As the National Vice Chairman (Eastern Region) of the ruling NRM party, Mukula is also a top official. So why was he convicted?
Some critics blame the cross-examining strategy of Mukula’s defense team.
“They were quarrelling with and annoying witnesses,” one lawyer told The Independent,” Some of the witnesses that pinned Mukula were those that were rattled by his lawyers.”
Asked how he managed to keep his client from being sent to prison, Kaboyo’s lawyer, Bob Kasango, told The Independent “the court doesn’t always have to send all convicted persons to jail.”
“The circumstances of each case have to been taken into account. In this case, we engaged in extensive and comprehensive plea bargaining over a period of over one year. Plea bargaining is not a common element of criminal trials in Uganda and so it is understandable that some sections of the public do not appreciate the sentence.
“We went through the prosecution case and our own case. We went through the hundreds of pages of evidence and evaluated the strengths and weaknesses of either side and came to the conclusion that the IGG would not succeed on some charges. We agreed to drop the charges we found were not supported by evidence and pleaded guilty to those that were very strong against us.
“It is against this background that Ms. Kaboyo pleaded guilty and it was another uphill task convincing the trial magistrate not to prefer a custodial sentence. We had to make a very strong case that I believe we did. It was that transparent and there was no involvement of any external forces or third party influence as has been intimated”.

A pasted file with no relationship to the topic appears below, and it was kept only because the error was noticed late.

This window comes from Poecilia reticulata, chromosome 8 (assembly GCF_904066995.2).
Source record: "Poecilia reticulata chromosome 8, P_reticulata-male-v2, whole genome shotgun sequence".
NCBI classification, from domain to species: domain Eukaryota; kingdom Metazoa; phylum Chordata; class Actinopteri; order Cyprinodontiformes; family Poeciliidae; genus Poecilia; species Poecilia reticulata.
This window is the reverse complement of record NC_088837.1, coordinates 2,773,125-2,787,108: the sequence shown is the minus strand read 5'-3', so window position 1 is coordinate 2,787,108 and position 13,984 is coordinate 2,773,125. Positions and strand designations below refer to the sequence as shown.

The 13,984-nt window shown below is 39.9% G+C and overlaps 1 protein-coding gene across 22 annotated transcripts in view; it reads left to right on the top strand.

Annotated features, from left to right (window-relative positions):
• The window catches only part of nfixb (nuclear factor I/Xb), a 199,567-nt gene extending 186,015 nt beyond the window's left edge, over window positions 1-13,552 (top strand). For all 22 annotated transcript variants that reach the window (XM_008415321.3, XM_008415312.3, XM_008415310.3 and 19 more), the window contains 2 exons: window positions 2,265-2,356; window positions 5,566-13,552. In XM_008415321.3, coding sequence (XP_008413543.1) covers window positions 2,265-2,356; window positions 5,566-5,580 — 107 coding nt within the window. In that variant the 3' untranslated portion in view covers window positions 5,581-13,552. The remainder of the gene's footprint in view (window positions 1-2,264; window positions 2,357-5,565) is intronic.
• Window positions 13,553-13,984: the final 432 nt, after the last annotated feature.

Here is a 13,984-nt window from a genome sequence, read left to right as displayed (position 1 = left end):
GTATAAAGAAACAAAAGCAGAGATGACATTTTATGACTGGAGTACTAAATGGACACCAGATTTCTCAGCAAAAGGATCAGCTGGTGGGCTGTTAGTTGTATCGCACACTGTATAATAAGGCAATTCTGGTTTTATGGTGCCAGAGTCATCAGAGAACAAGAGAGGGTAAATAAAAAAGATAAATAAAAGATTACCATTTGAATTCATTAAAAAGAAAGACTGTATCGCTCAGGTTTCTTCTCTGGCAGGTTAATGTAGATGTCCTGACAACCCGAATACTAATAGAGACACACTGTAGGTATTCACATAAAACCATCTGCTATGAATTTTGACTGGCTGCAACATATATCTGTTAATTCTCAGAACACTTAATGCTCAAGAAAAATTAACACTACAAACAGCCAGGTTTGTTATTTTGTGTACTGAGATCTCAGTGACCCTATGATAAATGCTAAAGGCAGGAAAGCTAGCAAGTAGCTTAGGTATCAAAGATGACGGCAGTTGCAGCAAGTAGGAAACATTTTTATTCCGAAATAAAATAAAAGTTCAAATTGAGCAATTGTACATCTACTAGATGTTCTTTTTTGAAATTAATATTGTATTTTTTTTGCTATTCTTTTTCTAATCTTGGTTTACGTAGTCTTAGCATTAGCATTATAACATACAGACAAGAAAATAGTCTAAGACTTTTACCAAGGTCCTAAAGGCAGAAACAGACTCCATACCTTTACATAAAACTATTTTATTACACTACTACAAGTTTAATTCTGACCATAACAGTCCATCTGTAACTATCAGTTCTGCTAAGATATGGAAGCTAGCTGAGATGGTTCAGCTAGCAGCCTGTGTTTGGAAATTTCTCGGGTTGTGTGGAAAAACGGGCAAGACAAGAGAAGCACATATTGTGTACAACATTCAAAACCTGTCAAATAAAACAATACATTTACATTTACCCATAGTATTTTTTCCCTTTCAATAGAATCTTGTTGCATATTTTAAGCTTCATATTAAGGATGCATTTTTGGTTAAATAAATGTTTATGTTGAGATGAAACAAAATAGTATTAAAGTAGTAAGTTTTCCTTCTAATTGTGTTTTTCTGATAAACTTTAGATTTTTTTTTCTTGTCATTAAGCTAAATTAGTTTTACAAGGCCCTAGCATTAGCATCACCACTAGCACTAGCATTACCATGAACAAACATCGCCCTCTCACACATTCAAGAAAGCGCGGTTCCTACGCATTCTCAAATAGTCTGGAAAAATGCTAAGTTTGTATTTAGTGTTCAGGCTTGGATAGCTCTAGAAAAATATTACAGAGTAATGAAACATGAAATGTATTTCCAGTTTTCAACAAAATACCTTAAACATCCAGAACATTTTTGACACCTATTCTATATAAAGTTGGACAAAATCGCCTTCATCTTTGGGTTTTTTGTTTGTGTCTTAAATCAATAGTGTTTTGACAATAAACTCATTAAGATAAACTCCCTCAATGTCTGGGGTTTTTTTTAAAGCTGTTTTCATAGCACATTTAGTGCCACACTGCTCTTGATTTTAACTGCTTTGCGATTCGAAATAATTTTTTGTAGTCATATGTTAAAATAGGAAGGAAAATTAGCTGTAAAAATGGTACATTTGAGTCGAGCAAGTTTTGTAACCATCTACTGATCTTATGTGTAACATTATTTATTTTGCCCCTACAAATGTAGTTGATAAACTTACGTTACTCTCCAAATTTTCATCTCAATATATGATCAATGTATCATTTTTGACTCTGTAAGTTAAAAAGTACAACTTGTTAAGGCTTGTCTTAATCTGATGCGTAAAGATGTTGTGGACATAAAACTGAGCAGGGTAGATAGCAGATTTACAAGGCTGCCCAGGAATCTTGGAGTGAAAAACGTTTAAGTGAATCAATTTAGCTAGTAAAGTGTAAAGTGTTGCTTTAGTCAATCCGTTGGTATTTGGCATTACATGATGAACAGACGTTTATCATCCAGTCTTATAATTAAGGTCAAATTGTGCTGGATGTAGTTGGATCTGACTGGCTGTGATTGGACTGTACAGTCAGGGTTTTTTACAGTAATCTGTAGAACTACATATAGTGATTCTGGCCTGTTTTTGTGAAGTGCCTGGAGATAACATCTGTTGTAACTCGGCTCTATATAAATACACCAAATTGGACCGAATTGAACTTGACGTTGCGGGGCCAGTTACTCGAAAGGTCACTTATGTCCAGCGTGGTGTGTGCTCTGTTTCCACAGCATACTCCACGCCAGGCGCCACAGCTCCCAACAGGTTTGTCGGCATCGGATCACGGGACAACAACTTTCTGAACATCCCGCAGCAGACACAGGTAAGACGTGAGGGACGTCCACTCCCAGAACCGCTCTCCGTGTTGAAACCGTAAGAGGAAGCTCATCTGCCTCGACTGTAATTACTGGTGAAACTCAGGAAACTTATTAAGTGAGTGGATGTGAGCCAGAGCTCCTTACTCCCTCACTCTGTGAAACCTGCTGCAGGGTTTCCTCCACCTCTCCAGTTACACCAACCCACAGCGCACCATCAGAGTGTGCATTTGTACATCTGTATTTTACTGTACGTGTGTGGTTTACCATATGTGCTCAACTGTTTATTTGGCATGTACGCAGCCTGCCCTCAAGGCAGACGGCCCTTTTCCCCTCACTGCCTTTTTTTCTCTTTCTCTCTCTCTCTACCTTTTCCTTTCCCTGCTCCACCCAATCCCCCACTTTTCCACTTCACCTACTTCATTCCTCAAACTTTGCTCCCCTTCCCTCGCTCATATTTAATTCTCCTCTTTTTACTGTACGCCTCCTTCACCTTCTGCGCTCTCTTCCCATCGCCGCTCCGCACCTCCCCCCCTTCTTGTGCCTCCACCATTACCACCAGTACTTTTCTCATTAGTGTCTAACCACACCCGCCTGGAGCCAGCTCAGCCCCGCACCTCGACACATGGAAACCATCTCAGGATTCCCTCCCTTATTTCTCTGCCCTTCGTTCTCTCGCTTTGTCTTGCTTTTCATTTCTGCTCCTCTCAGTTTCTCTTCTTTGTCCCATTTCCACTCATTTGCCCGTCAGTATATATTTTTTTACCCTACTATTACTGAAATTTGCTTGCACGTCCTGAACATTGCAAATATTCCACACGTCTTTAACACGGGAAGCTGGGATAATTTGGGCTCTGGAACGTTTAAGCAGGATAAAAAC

But the accusations of political interference in Mukula’s case refuse to go away.
Nuwe Amanya Mushega, former senior cabinet minister and bush war veteran, now senior opposition Forum for Democratic Change (FDC) party official says “in Uganda, there is a problem of selective prosecution and selective protection.”
“For things to work out the politics should first of all be sorted out because it has influenced a lot in everyday social affairs”.
“No one is not pressured by the politics going on, which contradicts with a person’s integrity whether they succumb to it or not,” Mushega said.
“I don’t support corruption but I would defend Mukula in court, because I don’t want him to be used as a sacrificial lamb, yet the others in the same case were left to go scot free,|” says MP Odonga Otto (Aruu county, Pader district). Odonga Otto says Mukula needs political lawyers to defend him.